OK, not much to go on.... About two weeks ago I received in the mail a certificate for a free night at any Red Roof Inn and I realized that I still have over 50 hours of "comp time" built up from having worked out of state like a DOG during July and August. Things just clicked, I thought it was finally the right time to send a few e-mails and make a few calls to see if any microfilm records existed for Asheville newspapers for the period 1921 - '25. Good news came from the Pack Memorial Library in downtown Asheville... They have almost complete runs of the Asheville Citizen and Asheville Times of that period.
I showed up at the 10AM opening time on October 1st. and headed straight for the Reference Desk. I prefaced my remarks to the woman on duty by showing her large color pictures of the HS-2 that is now in my collection along with my meager information on the set. She said that she was not aware of anyone ever making inquiries about such a company in Asheville. She asked if the library could have copies of the photos for their North Carolina Collection and of course I was delighted at the interest and turned them over.
The library already has what appears to be a few hundred bound books of Xerox copies of microfilm clippings on various subjects and did indeed have a radio and TV section. However it starts with the founding of WWNC in 1927.... There was only a brief mention of experimental broadcasts over the last five years. I decided to copy most of the pre WW-II info just in case there were some 'oldtimers' mentioned that might possibly have links to the earlier days... After completing that task I was ready to go to the microfilm. The reference librarian asked me where I wanted to start and warned me that it would take about one hour to go through one month of papers on film. What to do??? A Web search revealed that the station call WFAJ was one of 378 issued before June 30, 1922. If Mr. Rombau had received a license, was he ready to go? I was not so sure that the Hi-Grade radio was 1922 vintage and maybe the latest technology was a little late to arrive in the western mountains of North Carolina. The librarian thought that the evening paper, The Asheville Citizen, might have been read by more of 'the working class'. So I was about to ask for the first roll of 1923 microfilm but at the very last moment thought that there might have been more advertising just before Christmas 1922. The librarian found a reel that went from 2 September to 30 November, 1922 and I thought that advertising might have 'cranked up' before the end of November so said that is where I would start.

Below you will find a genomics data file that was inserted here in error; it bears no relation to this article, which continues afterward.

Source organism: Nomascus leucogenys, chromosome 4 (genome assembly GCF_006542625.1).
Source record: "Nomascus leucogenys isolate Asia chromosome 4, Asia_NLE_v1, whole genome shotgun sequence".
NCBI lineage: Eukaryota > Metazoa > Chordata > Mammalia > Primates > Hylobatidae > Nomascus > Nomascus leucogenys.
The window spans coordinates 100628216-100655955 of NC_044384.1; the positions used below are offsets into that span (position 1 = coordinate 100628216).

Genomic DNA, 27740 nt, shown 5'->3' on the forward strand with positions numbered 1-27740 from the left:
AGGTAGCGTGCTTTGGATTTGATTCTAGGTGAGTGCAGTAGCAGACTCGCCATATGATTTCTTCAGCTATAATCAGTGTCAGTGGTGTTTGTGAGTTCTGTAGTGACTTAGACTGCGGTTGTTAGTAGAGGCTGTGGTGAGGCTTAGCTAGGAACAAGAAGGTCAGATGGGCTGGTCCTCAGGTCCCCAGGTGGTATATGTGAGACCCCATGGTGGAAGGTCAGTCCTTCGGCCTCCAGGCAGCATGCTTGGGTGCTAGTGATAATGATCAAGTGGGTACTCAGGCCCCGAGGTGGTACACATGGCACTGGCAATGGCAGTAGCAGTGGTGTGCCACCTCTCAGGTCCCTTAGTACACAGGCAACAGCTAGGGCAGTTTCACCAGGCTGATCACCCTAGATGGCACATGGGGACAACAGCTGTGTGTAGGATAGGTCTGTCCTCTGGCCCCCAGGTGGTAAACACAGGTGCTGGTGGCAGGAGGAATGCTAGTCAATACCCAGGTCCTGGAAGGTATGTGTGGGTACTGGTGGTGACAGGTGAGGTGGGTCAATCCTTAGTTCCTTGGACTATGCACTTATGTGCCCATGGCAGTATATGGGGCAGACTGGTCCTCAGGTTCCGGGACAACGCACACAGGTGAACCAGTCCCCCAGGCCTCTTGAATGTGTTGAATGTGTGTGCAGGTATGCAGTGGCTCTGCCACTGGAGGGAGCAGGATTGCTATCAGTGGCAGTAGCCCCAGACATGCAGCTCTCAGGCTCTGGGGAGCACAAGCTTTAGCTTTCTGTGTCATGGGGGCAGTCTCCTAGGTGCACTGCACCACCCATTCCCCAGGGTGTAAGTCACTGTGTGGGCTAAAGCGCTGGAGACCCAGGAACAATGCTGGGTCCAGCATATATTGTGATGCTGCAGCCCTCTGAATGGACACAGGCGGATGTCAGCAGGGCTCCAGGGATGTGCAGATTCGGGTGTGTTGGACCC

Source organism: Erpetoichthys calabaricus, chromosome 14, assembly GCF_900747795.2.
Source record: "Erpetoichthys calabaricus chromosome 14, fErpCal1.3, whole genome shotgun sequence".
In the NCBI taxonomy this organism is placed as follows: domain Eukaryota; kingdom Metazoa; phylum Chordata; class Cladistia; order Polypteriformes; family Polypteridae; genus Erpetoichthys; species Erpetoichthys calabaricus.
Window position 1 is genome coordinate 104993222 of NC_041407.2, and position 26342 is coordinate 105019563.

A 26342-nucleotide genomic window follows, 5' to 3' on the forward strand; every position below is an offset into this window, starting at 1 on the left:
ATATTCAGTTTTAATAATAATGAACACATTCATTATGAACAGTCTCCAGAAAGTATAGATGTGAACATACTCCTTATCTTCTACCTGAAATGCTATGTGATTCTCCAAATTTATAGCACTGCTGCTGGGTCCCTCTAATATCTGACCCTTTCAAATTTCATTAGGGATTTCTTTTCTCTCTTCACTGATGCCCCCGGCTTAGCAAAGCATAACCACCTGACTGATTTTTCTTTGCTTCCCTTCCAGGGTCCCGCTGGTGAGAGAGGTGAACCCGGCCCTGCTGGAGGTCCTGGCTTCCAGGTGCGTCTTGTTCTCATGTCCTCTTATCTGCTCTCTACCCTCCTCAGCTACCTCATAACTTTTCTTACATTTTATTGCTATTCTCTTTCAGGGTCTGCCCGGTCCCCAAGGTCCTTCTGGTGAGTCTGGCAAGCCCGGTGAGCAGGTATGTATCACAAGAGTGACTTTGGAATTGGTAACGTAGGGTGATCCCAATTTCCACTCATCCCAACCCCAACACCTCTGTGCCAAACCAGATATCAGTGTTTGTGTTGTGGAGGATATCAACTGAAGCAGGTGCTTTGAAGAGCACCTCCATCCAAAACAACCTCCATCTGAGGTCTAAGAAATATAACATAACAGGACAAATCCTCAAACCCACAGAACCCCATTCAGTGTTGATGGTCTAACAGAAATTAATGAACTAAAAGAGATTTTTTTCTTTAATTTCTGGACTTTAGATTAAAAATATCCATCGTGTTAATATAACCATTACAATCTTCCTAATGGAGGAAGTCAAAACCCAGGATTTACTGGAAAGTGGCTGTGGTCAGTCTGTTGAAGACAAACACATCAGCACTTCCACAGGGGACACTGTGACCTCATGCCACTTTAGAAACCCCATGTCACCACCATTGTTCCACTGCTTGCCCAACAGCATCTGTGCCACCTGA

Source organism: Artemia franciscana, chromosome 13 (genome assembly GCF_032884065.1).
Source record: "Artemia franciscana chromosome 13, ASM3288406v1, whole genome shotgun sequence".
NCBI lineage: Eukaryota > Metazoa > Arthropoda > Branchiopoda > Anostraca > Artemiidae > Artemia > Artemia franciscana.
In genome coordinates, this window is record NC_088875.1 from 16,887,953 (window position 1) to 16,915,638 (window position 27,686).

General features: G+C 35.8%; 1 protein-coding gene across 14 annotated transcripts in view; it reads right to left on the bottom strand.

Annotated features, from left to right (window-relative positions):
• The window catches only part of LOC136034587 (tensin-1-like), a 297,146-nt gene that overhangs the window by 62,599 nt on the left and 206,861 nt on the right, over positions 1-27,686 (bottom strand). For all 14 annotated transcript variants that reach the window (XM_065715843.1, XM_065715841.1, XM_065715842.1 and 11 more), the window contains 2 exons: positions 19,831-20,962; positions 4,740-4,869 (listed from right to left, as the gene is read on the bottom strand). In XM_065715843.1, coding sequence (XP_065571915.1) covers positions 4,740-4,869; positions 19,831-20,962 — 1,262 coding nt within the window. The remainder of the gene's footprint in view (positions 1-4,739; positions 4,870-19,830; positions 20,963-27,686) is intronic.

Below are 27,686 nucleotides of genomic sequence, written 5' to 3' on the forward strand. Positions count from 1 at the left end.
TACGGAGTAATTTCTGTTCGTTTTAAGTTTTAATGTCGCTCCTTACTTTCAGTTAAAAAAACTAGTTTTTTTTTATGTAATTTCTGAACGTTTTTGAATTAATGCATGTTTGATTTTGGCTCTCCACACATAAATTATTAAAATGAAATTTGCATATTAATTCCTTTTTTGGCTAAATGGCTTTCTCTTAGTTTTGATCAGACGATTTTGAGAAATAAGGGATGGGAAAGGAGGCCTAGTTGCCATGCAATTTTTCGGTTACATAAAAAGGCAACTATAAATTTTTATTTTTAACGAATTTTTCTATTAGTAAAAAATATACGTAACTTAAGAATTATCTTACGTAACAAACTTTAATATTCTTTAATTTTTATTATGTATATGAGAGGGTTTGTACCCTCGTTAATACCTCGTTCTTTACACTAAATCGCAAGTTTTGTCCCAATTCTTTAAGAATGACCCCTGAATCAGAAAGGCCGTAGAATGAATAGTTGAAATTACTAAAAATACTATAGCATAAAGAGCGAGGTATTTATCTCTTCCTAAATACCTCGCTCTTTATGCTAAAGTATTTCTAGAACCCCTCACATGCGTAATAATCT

Eight days into my search; actually less than ten minutes of microfilm, Bingo!. The Sunday Citizen for Sept. 10th, 1922 has a Page 1 headline: "Citizen Opens Radio Broadcasting Station". This was a lively paper; national and international news, with headlines full of Harding administration scandals, coal mine & textile mill strikes and the continuing troubles of a Europe dealing with the aftermath of "The Great War"... If I had started with the 1923 reel, I would have missed all the info on WFAJ! Here is why.....